Mary Poppins Returns
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All Critics (27)
| Top Critics (11)
| Fresh (25)
| Rotten (2)
| DVD (2)
It's a movie that works on many levels, including symbolic and metaphorical.
Impresses with its varied notes and clear understanding of the powerful entertainment value in a road picture spryly maneuvering across heavily mined terrain.
It puts a face and name to people and events we hear about nightly on CNN.
Not surprising that it's more tragicomedy than yukfest.
Even though the film's tone grows ever more elegiac, it stubbornly remains a celebration of the Kurdish capacity to endure.
Moving from the harsh reportage of his first feature, A Time for Drunken Horses, Kurdish filmmaker Bahman Ghobadi looks at life through the all-seeing but forgiving lens of comedy.
Ghobadi's witty dialogue successfully balances pathos and humor in palatable fashion
A sorrowful road comedy set in a place where hardship and humor are brothers in arms.
Marooned in Iraq is touching, funny, riveting, devastating and rife with extraordinary images.
Ghobadi does a professional job of melding these disparate parts together, carefully using the hard, scraggly Kurdistan landscape and the overhead sounds of war as tie-ins.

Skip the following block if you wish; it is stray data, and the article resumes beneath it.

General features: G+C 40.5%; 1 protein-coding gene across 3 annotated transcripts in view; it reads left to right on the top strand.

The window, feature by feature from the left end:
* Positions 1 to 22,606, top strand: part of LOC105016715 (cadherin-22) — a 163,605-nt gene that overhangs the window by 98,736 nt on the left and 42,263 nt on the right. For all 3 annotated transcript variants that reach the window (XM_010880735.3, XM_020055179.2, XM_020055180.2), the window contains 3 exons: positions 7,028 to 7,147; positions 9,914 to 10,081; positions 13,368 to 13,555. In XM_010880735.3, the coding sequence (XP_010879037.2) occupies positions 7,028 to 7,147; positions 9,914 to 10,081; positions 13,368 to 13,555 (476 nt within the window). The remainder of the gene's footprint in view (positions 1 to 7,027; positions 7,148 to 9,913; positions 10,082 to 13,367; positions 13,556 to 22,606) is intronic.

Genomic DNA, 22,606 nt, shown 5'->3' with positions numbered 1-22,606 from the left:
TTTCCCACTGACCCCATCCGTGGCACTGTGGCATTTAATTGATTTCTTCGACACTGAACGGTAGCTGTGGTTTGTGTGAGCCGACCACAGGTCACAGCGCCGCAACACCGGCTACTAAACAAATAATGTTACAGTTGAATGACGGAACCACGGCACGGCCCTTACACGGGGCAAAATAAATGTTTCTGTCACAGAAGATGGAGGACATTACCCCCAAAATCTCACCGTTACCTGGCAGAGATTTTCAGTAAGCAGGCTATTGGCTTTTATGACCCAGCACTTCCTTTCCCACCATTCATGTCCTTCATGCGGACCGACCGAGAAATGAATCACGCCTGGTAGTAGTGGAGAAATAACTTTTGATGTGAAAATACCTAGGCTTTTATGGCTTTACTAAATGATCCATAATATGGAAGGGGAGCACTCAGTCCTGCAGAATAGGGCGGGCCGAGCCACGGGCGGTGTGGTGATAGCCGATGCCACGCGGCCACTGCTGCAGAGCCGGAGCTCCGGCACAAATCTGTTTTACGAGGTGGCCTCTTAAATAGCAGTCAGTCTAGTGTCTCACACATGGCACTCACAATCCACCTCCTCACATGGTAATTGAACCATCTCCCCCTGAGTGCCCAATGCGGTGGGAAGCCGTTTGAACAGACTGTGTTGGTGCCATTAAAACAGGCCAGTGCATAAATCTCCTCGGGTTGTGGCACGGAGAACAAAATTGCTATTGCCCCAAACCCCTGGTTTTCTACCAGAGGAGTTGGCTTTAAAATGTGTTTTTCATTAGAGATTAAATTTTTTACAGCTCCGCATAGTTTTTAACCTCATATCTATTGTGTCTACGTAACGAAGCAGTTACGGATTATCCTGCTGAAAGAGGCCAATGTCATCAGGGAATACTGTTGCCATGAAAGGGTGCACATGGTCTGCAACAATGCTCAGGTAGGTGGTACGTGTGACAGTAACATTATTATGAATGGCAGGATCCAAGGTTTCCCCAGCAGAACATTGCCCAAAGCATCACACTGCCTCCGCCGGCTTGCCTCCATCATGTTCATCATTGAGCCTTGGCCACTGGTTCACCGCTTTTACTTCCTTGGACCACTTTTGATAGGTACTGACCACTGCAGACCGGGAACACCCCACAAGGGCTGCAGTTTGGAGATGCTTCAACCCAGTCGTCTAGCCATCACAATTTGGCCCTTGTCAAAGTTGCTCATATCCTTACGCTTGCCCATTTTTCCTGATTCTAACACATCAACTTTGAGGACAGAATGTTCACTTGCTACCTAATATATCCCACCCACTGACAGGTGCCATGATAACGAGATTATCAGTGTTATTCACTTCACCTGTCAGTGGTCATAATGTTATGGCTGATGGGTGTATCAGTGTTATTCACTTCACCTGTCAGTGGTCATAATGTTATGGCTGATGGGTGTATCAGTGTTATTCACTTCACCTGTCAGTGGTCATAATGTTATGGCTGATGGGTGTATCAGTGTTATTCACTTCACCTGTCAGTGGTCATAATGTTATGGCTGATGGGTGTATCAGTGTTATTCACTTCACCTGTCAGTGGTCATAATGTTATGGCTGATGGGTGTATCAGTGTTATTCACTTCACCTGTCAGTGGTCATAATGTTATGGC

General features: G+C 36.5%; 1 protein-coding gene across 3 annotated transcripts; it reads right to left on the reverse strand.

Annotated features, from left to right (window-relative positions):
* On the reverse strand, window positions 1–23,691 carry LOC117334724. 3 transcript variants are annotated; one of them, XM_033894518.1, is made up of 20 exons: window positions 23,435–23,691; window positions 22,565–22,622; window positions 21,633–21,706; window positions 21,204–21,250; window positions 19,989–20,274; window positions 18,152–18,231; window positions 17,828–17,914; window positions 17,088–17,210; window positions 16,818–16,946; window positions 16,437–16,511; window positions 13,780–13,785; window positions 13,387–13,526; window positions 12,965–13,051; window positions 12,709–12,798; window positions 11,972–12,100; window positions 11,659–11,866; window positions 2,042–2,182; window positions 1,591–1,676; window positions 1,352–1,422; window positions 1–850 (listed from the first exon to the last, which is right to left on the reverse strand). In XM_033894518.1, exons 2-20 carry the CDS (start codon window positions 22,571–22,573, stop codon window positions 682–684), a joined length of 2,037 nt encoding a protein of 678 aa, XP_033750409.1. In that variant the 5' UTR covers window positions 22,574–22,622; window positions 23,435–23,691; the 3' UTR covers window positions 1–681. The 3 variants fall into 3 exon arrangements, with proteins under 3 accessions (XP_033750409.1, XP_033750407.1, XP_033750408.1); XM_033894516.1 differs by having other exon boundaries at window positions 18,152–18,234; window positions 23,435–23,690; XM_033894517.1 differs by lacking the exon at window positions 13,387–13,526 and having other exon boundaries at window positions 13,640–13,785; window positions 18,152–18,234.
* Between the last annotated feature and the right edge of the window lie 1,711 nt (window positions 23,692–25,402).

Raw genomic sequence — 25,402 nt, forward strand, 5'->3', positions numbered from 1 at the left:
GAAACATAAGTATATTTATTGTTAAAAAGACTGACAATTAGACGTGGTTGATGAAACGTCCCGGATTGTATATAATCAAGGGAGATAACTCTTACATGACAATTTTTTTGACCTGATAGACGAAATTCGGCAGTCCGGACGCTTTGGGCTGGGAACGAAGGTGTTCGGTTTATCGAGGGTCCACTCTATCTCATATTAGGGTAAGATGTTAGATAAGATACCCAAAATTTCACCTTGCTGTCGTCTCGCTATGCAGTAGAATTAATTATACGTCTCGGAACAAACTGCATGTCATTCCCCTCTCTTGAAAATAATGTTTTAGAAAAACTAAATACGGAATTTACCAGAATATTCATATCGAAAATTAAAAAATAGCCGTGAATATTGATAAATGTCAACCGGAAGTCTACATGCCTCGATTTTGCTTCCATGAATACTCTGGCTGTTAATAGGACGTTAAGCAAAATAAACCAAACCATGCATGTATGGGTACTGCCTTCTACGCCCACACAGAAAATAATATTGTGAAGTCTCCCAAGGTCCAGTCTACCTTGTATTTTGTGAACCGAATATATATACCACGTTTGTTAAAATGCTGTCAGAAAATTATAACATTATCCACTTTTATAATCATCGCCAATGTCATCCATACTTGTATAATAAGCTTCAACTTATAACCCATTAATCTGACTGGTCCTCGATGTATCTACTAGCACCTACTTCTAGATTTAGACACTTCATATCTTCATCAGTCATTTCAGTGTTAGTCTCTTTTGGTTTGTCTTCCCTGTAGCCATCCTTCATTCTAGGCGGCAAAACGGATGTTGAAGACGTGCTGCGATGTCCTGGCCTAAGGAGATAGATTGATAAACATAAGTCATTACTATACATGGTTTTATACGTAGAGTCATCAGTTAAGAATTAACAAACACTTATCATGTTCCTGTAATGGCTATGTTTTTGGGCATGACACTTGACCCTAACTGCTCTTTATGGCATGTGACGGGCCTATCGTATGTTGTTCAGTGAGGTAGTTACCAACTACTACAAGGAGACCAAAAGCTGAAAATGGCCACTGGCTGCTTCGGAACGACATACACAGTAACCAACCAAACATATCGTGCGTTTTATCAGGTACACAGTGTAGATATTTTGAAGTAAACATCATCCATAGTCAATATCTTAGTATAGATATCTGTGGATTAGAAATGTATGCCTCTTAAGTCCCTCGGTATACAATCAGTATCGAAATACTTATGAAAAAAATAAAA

The Kurdish filmmaker Bahman Ghobadi made an impressive feature debut with the tragic tale of child smugglers A Time for Drunken Horses. Events in his second movie, Marooned in Iraq, are even more heart-rending.
Ghobadi has found a way to use the quest of one man to show all the problems in Kurdistan. It's interesting, occasionally funny and thought-provoking, but doesn't quite capture your heart.
[font=Century Gothic][color=darkslateblue]"Marooned in Iraq" takes place in the Kurd dominated regions of Iran and Iraq, towards the end of the Iran/Iraq war. An older musician named Mirza goes in search of his ex(?)-wife, along with his two sons - one unmarried, one married seven times over, with eleven daughters and desperately wants another wife to finally give him a son.(The latter son is in desperate need of feminist teachings. Considering that women cannot sing out in public, perhaps the whole region is, also.) What happens is a journey funny, dangerous and touching - as the trio wanders on the edge of a war zone and witness the destruction that Saddam Hussein has wrought first hand. They also meet up with characters who try and profit from the war plus those whose lives the war has changed for the worst. [/color][/font]
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